And a Happy New Year to you!
Keep the Faith,
Audrey Ann
image credit: 1. google images/answerhub.com
 2. google images/mobilemarketingwatch.com

Waiting Is an Action Verb

Christian women, http://schemas.google.com/blogger/2008/kind#post, Jesus, waiting

“Annnnd…ACTION!” You don’t have to look very hard to realize that as a culture, we are addicted to action, to adventure, and to thrills. From movies to Go-Pro cameras, we are always looking for the next adrenaline fix. We connect such escapades with the value of a life. “He went skydiving! He is so lame,” said no one ever. We feel that a quiet life is a waste, right? So, punch your fist in the air and shoot off into the galaxy, just like Superman. Oh, wait. That’s pretend.

My husband is a firefighter. And while there is much to be done in other areas of his job (medicals, flight line emergencies, etc), there just aren’t that many fires around here. Due to frequent storms and the mold caused by humidity, island homes are principally made from concrete, rather than wood. Therefore, they are quite resistant to flames.

But his job is not merely to fight fires, it is to be ready to fight fires. He has spent thousands of hours training (both himself and others), pouring over literature, practicing with the trucks, and organizing materials. I am so proud of him.

Isn’t he darling?


We say we want the battlefield of life: the front lines, the excitement. However, are we willing to train in the quiet moments? Are we willing to sweat and study when the pressure is off? Are we willing to wait?

Waiting is an action verb. It requires discipline, resolve, and choosing to make the most of the moment, even when that moment does not offer what you want. 

I remember when I was praying and hoping for my future husband, I learned that waiting was one of the greatest challenges. And the waiting continues for our entire lives. We are always waiting, waiting for that next thing we desire in life. Perhaps it’s a spouse, perhaps a child, a job, a house, a severed relationship we want mended, or maybe it’s just a well-deserved nap.

But true waiting is not sitting idle. Waiting involves trusting in God and doing what is necessary to prepare. It requires faith and steadfast courage on the days when hope seems futile and our dreams like fairytales in another tongue.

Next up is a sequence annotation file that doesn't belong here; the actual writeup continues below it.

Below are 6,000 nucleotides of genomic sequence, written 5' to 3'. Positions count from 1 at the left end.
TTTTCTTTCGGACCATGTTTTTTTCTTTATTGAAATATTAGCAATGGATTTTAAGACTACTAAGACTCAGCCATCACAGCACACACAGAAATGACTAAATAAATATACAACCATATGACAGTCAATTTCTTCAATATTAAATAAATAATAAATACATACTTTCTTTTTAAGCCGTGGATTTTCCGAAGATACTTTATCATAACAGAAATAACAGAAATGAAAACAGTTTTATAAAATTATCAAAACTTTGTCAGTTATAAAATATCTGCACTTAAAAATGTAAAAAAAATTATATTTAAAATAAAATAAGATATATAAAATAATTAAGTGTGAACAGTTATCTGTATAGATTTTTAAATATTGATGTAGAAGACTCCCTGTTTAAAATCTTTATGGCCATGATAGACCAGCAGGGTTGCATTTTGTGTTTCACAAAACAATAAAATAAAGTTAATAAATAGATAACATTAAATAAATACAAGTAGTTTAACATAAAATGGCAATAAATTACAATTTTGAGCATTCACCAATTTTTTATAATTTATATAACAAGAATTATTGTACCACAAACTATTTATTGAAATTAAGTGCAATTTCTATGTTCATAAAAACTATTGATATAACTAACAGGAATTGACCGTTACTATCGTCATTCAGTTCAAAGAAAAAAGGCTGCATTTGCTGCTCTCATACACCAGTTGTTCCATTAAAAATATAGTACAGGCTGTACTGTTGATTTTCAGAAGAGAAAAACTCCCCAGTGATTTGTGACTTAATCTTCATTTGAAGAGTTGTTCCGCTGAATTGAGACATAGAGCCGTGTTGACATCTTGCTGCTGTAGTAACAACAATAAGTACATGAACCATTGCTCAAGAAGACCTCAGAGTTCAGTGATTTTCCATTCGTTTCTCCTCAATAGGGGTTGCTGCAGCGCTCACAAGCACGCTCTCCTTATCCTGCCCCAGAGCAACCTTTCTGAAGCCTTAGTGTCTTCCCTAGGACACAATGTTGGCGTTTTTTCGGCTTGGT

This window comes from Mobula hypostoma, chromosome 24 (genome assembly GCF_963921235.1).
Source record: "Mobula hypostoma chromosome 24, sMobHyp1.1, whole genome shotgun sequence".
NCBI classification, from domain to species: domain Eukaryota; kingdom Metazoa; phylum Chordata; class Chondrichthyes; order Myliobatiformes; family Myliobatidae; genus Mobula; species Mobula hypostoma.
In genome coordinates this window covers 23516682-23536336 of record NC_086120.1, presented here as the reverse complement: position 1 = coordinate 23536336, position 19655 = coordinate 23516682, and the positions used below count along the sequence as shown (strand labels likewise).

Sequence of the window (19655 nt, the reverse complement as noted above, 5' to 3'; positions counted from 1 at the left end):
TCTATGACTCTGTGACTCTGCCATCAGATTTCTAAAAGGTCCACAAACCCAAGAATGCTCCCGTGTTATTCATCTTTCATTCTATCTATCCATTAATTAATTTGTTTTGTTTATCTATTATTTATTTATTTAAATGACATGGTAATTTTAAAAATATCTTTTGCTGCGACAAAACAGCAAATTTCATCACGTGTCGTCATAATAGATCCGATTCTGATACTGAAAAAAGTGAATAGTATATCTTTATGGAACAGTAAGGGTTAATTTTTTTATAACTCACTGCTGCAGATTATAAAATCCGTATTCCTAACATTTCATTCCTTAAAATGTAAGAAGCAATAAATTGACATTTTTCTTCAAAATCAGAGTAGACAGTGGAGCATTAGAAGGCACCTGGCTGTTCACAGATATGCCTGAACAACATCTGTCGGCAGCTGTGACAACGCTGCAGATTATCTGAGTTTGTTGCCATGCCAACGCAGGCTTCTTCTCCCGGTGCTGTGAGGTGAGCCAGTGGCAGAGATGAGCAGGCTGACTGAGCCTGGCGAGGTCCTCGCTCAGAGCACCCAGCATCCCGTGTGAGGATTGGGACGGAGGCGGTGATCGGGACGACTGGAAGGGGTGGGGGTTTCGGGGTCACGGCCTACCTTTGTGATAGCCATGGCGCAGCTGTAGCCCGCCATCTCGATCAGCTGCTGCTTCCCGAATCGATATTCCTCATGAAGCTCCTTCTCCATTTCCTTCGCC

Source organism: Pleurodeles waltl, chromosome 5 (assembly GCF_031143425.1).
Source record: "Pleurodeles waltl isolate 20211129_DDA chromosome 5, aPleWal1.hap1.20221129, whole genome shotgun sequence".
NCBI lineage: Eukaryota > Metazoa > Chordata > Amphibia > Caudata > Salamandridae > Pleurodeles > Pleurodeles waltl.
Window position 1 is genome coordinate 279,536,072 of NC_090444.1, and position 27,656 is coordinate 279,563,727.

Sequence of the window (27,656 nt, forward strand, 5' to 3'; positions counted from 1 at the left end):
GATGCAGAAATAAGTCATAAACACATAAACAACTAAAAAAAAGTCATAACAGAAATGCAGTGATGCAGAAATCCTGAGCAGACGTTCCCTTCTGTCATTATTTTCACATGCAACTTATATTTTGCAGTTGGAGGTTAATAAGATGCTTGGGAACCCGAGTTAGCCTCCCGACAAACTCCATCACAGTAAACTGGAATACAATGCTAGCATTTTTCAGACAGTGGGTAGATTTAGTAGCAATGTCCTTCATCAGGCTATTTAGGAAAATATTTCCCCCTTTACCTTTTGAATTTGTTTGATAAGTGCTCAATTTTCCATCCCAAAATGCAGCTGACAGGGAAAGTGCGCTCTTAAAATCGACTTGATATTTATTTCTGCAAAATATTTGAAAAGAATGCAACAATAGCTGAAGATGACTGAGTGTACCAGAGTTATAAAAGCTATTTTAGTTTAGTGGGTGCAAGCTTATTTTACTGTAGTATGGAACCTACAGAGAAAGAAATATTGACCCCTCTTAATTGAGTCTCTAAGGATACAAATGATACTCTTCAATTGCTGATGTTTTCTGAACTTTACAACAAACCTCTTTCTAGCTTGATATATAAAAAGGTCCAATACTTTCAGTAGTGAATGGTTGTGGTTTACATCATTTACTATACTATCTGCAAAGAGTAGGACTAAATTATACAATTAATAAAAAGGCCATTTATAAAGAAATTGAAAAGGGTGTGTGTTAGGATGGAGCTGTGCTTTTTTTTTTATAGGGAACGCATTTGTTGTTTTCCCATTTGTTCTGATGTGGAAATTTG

There are days I feel like certain dreams may never be fulfilled, but as I lay them before my Savior, I realize that He does not require me to have the answers of tomorrow. He simply wants me to do my best with today, to prepare, to work, to train for that next thing. Even if I never see that dream come to fruition, I know that I will see my Lord one day. In the end, all we are really waiting on is Him. And as we wait, He is there. 

Keep the Faith,
Audrey Ann

“Lead me in your truth and teach me, for You are the God of my salvation; for You I wait all the day long.”
Psalm 25:5

Moderation: Confessions of a Secret Foodie

Christian, Christian women, dieting, health, Jesus

Do you know what makes me flap-my-flippers-like-a-seal in excitement? Donuts–the plain, glazed kind. Add a fresh cup of coffee, and I am in wonderland. 
There are so many tasty treats and so many types of delightful cuisine. I try to be healthy, and sometimes even get teased about “eating like a bird” or “dieting”, but the truth is…I love food. 
A few of my best friends are the types of people who forget to eat. This baffles me. Forgetting to eat has never happened to me. I do not forget. But with my short frame, a few pounds here and there seem to add up quickly, so I try to keep it under control. It has been the struggle of my life. 
Around the time of college it was at its worst. Although I was never emaciated and actually looked really good and healthy on the outside, I was not healthy on the inside. My mind was obsessed with being thin.
Thankfully I moved on from that, but then due to a particular stress in my life after college, I began to binge eat, cereal being my food of choice. And I would tell myself I would start a super intense diet…the next day. I was trying to fill the deep hole of sadness and loneliness, but overeating only made me feel more insecure and full of guilt. 
The problem? I was looking to food for comfort–just like others might look to drugs, alcohol, or sex. Sure, I was never obese, but I was miserable, and my heart was so very, very heavy. I avoided going out places, and I was jealous of my friends who were thinner than me.
Food makes a horrible god. And after having struggled for a little over a year with on-and-off binge eating, I just got tired. I fasted, prayed, and decided to be at peace with who I was at that moment, not looking to fad diets that promised quick results. 
Shortly after this calm resolution, I met my (future) husband, and we eventually talked about food, dieting, and moderation. The Lord used him to steady my heart and remind me that eating healthily is a day-by-day process, treats are okay, and beating myself up over a few pounds is just plain stupid.
Good food is a gift from God, but when we turn it into an idol, it will (like all idols) become a devastation. Do I still struggle with this? Yes. And my guess is that I will continue to struggle at various times throughout my life. But I know that there is victory in my Lord and Savior Jesus Christ. HE is my Bread of Life. And whether I am thin, overweight, or somewhere in between, the point is that live for HIM, not for my waistline.
Keep the Faith,
Audrey Ann
“So whether you eat or drink or whatever you do, do it all for the glory of God.” 
1 Corinthians 10:31